On the 4th and 5th of August 2012, Civil Society Organisations Prakruti, South Asia Network on Dams, Rivers and People (SANDRP) and Save Western Ghats Movement organised a two day workshop on Impacts of Mini Hydel Projects (MHPs) on Communities and Ecology in Karnataka, with a main objective to give voice to the numerous unrecorded impacts and hardships of Karnataka’s mini hydel (Mini hydel projects are hydroelectricity projects with installed capacity less than 25 MW) spree on local communities and fragile ecosystems.
Participants shared multiple impacts of MHPS in their regions, and brainstormed about a way forward
Despite heavy rains and overflowing rivers, the workshop was attended by over 60 affected local farmers, fishermen, scientists, activists and researchers from Dakshin Kannada, Uttar Kannada, Shimoga and Hassan. Panduranga Hegde from Prakruti, Jannardana GL from ESC, Shimoga, H. A. Kishore Kumar from Malanadu Janapara Horata Samiti, Niren Jain from Kudrmukh Wildlife Foundation, Shri. Ratnakar, noted micro hydel specialist, SANDRP, besides affected communities, were a part of the meeting. Swamiji from Kukke Matth inaugurated the meeting. Participants shared multiple impacts of MHPS in their regions, and brainstormed about a way forward.
The meeting culminated in a joint statement ‘Subramanya Declaration’ put forth by communities, researchers, scientists and organisations which calls for halting the current unregulated development, greater regulation of the sector, cancelling projects which affect biodiversity and livelihoods, encourage sub mega-watt options like micro hydel projects and stop privatisation of natural resources. Participants have demanded that unless these outstanding issues are resolved, no new mini hydel projects should be sanctioned and agencies and departments which have given permissions in a hurry or for other causes should be immediately brought to the books.
Niren Jain from Kudremukh Wildlife Foundation talking about impacts of MHPS in Western Ghat Forests (Photo: SANDRP)
Karnataka is in the forefront of setting up numerous MHPs on its rivers and streams. KRDEL (Karnataka Renewable energy Development Limited) Website states that Karnataka Government is considering 836 mini hydel projects with a combined capacity of over 4000 MW . In Dakshin Kannada District alone there are nearly 108 mini hydel projects commissioned, under construction or in planning stages on Netrvathi, kumaradhra and Gundis Rivers, which are some of India’s ecologically richest rivers, while Cauvery Basin has 146 such projects!
MHPs can indeed be clean, green and welcome if they make an effort to have minimum ecological impacts, are participatory and democratic in planning and functioning, and if they contribute to sustainable local development in some way while producing electricity. Simply assuming that a Mini Hydel Project will be green and clean by default is clearly wrong. To be sustainable, the project proponents as well as sanctioning bodies will have to make a conscious effort in that direction. Unfortunately, the ground reality in Karnataka is shocking to say the least.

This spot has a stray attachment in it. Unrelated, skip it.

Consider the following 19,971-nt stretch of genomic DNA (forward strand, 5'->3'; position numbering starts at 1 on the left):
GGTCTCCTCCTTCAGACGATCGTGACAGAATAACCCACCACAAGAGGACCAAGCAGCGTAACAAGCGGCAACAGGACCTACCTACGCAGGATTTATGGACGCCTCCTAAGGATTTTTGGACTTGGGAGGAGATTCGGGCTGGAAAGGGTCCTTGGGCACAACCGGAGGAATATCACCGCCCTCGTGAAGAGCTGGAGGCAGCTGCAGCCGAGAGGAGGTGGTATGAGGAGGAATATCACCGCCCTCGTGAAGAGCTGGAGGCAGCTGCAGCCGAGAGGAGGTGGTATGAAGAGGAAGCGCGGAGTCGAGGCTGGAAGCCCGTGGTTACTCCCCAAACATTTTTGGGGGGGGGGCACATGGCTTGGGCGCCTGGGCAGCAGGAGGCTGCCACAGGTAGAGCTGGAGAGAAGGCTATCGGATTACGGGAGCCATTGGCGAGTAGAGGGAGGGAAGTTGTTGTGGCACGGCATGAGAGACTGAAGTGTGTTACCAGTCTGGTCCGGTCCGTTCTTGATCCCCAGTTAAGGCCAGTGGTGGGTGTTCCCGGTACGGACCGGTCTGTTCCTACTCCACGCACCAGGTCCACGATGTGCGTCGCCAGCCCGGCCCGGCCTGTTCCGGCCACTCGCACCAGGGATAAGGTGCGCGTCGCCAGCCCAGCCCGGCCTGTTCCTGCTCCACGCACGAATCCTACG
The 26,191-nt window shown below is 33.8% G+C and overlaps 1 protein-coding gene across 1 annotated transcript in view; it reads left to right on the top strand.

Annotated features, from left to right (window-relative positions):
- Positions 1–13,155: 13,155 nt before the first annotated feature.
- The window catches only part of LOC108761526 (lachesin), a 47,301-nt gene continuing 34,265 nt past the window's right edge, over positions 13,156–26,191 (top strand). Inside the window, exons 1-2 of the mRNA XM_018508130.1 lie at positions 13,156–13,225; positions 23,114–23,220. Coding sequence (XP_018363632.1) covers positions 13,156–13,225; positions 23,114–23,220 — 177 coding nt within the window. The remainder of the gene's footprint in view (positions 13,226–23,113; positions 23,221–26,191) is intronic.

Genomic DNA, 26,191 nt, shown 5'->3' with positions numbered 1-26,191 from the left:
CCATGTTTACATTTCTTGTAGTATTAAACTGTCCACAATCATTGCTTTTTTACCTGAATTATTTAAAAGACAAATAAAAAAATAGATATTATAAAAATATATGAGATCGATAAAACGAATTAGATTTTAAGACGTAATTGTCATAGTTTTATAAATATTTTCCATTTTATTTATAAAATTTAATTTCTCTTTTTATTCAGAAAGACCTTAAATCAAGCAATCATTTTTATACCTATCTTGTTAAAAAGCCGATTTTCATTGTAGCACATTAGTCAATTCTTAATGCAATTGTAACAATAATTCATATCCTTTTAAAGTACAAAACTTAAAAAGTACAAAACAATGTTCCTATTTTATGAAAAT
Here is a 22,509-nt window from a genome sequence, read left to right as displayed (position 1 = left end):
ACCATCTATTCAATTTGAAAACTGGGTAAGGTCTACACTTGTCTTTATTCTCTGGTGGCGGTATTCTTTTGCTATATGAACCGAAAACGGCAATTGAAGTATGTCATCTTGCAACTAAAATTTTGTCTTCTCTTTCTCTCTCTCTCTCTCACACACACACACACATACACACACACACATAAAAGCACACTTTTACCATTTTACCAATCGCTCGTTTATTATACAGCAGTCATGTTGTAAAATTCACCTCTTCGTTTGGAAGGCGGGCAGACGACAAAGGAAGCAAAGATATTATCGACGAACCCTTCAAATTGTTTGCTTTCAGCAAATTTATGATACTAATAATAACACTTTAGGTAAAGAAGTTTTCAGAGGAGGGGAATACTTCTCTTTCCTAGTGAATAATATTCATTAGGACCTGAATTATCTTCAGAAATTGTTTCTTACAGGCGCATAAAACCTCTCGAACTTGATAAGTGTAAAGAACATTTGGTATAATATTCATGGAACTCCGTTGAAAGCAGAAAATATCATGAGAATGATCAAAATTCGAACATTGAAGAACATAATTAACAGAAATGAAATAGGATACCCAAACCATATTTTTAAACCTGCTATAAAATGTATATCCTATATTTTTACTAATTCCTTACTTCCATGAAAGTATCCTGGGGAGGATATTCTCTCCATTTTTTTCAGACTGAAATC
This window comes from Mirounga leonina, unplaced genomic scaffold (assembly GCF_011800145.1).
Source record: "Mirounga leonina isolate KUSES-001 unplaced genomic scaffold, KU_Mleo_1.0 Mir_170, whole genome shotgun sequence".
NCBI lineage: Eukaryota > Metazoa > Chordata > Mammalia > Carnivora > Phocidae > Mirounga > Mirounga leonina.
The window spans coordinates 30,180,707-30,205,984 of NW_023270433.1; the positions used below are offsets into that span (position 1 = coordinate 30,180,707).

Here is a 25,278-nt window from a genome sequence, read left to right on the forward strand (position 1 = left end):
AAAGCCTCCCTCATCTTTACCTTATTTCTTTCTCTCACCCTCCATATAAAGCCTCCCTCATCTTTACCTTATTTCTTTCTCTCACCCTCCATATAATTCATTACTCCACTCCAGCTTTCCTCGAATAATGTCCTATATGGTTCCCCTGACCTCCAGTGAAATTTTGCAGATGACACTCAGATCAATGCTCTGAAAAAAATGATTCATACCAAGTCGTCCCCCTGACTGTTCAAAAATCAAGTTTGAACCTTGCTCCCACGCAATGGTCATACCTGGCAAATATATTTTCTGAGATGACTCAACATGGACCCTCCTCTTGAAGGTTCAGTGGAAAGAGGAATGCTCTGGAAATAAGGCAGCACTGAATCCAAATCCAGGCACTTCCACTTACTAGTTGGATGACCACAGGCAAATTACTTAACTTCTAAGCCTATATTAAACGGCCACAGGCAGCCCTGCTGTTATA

Shri. Ratnakar talks about installing micro hydel plants
The current MHP development in Karnataka is happening like an extremely hurried Gold Rush, entirely unregulated and with serious questions being about its sustainability and transparency. Private players are competing with each other to set up maximum MHPs on rivers. These projects which supply energy to the grid do not need Environmental Impact Assessment (EIA), Public Hearing, Environmental Clearance (EC) or Environmental Monitoring. Though called ‘mini,’ they entail dams which are at times higher than 10mts. This onslaught is having a huge negative impact on the ecology and local livelihoods of the region.
The administration has no time to look at impacts borne by locals and ecosystems, but is busy sanctioning more and more projects. Many of these undemocratic, unsustainable projects have applied for Carbon Credits under the Clean Development Mechanism (CDM) of the UNFCCC. They are getting millions of rupees additional revenue, in addition to tax rebates and subsidise from the centre and state that they enjoy. None of these benefits are passed on to the local communities and many claims made by the proponents in the document submitted to UNFCCC are fraudulent. Projects coming up by destroying globally threatened biodiversity are false solutions to climate change.
The current unchecked flood of MHPs in an effort to make a fast buck and is neither clean nor green. Serious steps will have to be taken by the administration to make the mini hydel sector sustainable. Karnataka High Court had ordered a stay on 72 MHPs in Western Ghats , back in April 2011, following a petition filed by Western Ghats Forum. However, projects in Western Ghats and other ecologically fragile areas are still being sanctioned.